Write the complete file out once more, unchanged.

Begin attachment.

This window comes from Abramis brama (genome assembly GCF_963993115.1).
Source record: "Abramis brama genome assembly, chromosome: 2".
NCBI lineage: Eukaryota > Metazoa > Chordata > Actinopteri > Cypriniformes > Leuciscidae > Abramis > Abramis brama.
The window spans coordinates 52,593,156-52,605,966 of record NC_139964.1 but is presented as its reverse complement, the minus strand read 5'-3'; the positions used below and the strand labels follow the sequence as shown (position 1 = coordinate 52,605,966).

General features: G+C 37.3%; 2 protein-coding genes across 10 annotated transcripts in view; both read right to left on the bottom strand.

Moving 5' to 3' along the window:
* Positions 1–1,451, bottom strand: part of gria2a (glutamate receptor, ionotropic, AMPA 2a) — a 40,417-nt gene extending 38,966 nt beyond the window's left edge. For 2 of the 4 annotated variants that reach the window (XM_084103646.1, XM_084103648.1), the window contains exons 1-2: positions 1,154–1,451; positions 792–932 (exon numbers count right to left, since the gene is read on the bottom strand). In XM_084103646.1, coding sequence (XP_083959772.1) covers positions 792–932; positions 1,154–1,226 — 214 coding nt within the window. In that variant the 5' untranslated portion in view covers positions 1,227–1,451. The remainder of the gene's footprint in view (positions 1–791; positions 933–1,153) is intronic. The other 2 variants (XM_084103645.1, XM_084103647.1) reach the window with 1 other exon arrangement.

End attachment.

This window comes from Abramis brama (genome assembly GCF_963993115.1).
Source record: "Abramis brama genome assembly, chromosome: 2".
NCBI lineage: Eukaryota > Metazoa > Chordata > Actinopteri > Cypriniformes > Leuciscidae > Abramis > Abramis brama.
The window spans coordinates 52,593,156-52,605,966 of record NC_139964.1 but is presented as its reverse complement, the minus strand read 5'-3'; the positions used below and the strand labels follow the sequence as shown (position 1 = coordinate 52,605,966).

General features: G+C 37.3%; 2 protein-coding genes across 10 annotated transcripts in view; both read right to left on the bottom strand.

Moving 5' to 3' along the window:
* Positions 1–1,451, bottom strand: part of gria2a (glutamate receptor, ionotropic, AMPA 2a) — a 40,417-nt gene extending 38,966 nt beyond the window's left edge. For 2 of the 4 annotated variants that reach the window (XM_084103646.1, XM_084103648.1), the window contains exons 1-2: positions 1,154–1,451; positions 792–932 (exon numbers count right to left, since the gene is read on the bottom strand). In XM_084103646.1, coding sequence (XP_083959772.1) covers positions 792–932; positions 1,154–1,226 — 214 coding nt within the window. In that variant the 5' untranslated portion in view covers positions 1,227–1,451. The remainder of the gene's footprint in view (positions 1–791; positions 933–1,153) is intronic. The other 2 variants (XM_084103645.1, XM_084103647.1) reach the window with 1 other exon arrangement.